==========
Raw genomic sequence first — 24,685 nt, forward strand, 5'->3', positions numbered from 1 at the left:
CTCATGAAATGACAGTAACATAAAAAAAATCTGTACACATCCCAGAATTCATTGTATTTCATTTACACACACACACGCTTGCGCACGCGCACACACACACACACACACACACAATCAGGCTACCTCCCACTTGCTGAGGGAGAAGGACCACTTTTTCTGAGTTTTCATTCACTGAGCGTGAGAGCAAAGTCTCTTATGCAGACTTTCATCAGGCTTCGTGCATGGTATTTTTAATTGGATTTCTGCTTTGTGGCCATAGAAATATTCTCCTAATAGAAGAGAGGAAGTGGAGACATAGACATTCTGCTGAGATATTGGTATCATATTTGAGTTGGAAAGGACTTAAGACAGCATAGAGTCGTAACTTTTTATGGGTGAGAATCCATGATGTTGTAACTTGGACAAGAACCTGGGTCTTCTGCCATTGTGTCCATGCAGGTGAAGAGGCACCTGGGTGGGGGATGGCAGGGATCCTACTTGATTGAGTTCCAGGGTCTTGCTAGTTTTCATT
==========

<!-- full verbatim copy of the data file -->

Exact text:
Raw genomic sequence first — 24,685 nt, forward strand, 5'->3', positions numbered from 1 at the left:
CTCATGAAATGACAGTAACATAAAAAAAATCTGTACACATCCCAGAATTCATTGTATTTCATTTACACACACACACGCTTGCGCACGCGCACACACACACACACACACACACAATCAGGCTACCTCCCACTTGCTGAGGGAGAAGGACCACTTTTTCTGAGTTTTCATTCACTGAGCGTGAGAGCAAAGTCTCTTATGCAGACTTTCATCAGGCTTCGTGCATGGTATTTTTAATTGGATTTCTGCTTTGTGGCCATAGAAATATTCTCCTAATAGAAGAGAGGAAGTGGAGACATAGACATTCTGCTGAGATATTGGTATCATATTTGAGTTGGAAAGGACTTAAGACAGCATAGAGTCGTAACTTTTTATGGGTGAGAATCCATGATGTTGTAACTTGGACAAGAACCTGGGTCTTCTGCCATTGTGTCCATGCAGGTGAAGAGGCACCTGGGTGGGGGATGGCAGGGATCCTACTTGATTGAGTTCCAGGGTCTTGCTAGTTTTCATT